I'm not sure about people with special circumstances, such as lap-band-surgery patients (see posts below), but according to the SP Nutrition Tracker I have never had any trouble getting a sufficient percentage of daily protein from my usual foods (including meats, soy and dairy). I have never considered taking a protein supplement, and I am very not likely to consider doing so now in light of this report. Report
I've been using Lifetime Life's Basics Plant Protein Powder-(22 grams protein per serving) -it contains protein from, pea, hemp, rice and chia seed and it tastes really good--I'm pretty sure it's safe--but who really knows these days. It says it doesn't "contain any yeast, corn, soy, gluten, wheat, milk, egg, whey, or any artificial ingredients or presertives"--so maybe it's more safe than some? It's just so easy to whip up a great tasting shake a few times a week--I don't know if I'd give it up now... Report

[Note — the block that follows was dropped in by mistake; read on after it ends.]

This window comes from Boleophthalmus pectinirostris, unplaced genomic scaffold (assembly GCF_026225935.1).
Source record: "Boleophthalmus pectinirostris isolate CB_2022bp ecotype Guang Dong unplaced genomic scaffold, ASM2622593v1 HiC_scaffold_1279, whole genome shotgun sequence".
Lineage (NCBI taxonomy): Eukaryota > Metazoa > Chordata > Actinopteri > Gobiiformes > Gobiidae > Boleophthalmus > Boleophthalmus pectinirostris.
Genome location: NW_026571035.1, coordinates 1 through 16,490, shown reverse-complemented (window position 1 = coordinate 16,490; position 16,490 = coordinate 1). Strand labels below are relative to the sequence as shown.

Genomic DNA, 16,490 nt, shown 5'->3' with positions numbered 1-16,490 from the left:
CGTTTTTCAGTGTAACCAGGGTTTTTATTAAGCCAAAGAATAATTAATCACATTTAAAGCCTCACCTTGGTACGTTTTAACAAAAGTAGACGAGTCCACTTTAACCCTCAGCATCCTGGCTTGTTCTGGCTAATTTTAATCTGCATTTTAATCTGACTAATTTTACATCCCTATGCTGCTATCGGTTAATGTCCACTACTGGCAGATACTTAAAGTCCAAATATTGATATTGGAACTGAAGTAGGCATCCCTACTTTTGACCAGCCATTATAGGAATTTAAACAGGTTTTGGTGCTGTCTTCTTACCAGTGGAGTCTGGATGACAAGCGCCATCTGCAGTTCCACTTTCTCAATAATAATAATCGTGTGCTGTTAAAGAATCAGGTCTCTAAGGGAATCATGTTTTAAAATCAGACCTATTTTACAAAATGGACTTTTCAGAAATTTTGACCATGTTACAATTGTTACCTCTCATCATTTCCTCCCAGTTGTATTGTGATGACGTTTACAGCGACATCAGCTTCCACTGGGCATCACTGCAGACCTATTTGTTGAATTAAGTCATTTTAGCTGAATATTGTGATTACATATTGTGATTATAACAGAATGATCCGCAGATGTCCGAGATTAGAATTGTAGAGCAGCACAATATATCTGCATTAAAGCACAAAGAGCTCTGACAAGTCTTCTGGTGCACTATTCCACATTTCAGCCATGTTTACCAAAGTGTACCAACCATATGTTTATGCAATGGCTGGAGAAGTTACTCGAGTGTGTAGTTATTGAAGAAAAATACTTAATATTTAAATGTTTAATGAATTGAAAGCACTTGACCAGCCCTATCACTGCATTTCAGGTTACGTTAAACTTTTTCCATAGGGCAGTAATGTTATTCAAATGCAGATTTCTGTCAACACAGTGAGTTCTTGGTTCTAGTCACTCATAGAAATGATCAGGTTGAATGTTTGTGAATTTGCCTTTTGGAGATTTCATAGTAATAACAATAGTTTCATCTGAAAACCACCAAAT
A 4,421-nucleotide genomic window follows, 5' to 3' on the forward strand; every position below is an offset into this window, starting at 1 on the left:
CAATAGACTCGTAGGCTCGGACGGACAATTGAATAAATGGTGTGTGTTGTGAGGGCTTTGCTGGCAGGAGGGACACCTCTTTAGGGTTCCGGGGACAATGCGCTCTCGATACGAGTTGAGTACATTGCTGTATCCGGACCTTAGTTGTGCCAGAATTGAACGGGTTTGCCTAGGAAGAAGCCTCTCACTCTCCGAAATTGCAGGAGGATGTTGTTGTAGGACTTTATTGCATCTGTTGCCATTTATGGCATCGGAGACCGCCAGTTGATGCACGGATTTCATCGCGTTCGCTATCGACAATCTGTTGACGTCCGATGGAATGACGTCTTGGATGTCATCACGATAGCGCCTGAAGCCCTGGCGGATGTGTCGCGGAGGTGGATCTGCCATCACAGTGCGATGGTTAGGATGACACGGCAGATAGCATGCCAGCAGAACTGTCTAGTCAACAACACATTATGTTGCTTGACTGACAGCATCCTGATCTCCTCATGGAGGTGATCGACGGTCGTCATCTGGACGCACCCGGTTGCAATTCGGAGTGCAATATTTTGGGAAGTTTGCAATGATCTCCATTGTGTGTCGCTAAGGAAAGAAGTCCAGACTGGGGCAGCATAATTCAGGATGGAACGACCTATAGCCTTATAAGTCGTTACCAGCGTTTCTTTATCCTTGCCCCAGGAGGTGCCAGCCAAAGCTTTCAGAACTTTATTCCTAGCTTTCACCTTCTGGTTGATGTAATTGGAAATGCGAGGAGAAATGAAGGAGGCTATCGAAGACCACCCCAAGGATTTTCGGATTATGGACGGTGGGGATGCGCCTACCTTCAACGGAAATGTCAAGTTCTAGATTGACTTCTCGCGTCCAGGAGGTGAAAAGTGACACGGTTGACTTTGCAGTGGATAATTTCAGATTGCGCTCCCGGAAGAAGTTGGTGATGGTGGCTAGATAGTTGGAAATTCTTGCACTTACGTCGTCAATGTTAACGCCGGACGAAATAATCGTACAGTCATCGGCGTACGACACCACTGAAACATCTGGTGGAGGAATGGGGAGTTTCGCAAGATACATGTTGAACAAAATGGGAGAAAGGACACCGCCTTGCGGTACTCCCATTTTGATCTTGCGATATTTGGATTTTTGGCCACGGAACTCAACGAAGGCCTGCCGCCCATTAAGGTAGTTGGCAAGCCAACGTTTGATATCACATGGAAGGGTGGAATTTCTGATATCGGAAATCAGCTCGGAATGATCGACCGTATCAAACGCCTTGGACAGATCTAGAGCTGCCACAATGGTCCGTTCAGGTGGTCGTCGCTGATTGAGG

Well, I have drank muscle Milk, and liked the protein, but I won't drink it anymore! As for my Whey Protein powder, no idea of whether it is contaminated, they sure won't tell you on the label! BUT I only have maybe 2 scoops a week, and don't feel that is harming me. Report
Maybe we'll have to add "Toxic Metals" to our SP tracking system since you cant eat anything these days without something harmful/bad for you in it...Fish/Seafood=Mercury/PB Oil, Meat/Vegetables=Ecoli,Salmonella Processed Foods=who knows ?
Its frustrating ! = (
I have to say in the past I used diets that had me drinking two protein drinks a day with an evening meal. This is the first I have heard of this and would likely do more research if I were going to use it today. Report